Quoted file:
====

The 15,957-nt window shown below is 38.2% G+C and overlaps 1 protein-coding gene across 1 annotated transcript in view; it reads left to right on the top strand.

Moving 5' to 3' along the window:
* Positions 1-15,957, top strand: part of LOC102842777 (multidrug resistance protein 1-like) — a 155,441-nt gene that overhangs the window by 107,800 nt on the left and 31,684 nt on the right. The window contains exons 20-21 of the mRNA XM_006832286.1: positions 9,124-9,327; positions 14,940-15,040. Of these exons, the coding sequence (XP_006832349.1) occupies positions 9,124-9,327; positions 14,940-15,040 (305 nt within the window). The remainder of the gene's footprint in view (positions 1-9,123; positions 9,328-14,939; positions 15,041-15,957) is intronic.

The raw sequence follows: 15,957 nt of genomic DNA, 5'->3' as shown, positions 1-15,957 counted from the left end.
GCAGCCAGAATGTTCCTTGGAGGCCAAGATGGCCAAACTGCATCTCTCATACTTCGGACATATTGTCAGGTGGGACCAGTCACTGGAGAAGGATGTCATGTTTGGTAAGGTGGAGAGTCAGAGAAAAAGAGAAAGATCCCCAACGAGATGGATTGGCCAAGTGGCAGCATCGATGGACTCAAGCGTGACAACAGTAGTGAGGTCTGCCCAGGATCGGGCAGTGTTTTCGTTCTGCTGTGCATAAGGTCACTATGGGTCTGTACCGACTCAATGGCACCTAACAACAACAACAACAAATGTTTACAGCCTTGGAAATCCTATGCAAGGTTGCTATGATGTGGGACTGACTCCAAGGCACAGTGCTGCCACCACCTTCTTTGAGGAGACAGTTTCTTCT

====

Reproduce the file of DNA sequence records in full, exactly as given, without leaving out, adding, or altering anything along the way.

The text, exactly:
The 15,957-nt window shown below is 38.2% G+C and overlaps 1 protein-coding gene across 1 annotated transcript in view; it reads left to right on the top strand.

Moving 5' to 3' along the window:
* Positions 1-15,957, top strand: part of LOC102842777 (multidrug resistance protein 1-like) — a 155,441-nt gene that overhangs the window by 107,800 nt on the left and 31,684 nt on the right. The window contains exons 20-21 of the mRNA XM_006832286.1: positions 9,124-9,327; positions 14,940-15,040. Of these exons, the coding sequence (XP_006832349.1) occupies positions 9,124-9,327; positions 14,940-15,040 (305 nt within the window). The remainder of the gene's footprint in view (positions 1-9,123; positions 9,328-14,939; positions 15,041-15,957) is intronic.

The raw sequence follows: 15,957 nt of genomic DNA, 5'->3' as shown, positions 1-15,957 counted from the left end.
GCAGCCAGAATGTTCCTTGGAGGCCAAGATGGCCAAACTGCATCTCTCATACTTCGGACATATTGTCAGGTGGGACCAGTCACTGGAGAAGGATGTCATGTTTGGTAAGGTGGAGAGTCAGAGAAAAAGAGAAAGATCCCCAACGAGATGGATTGGCCAAGTGGCAGCATCGATGGACTCAAGCGTGACAACAGTAGTGAGGTCTGCCCAGGATCGGGCAGTGTTTTCGTTCTGCTGTGCATAAGGTCACTATGGGTCTGTACCGACTCAATGGCACCTAACAACAACAACAACAAATGTTTACAGCCTTGGAAATCCTATGCAAGGTTGCTATGATGTGGGACTGACTCCAAGGCACAGTGCTGCCACCACCTTCTTTGAGGAGACAGTTTCTTCT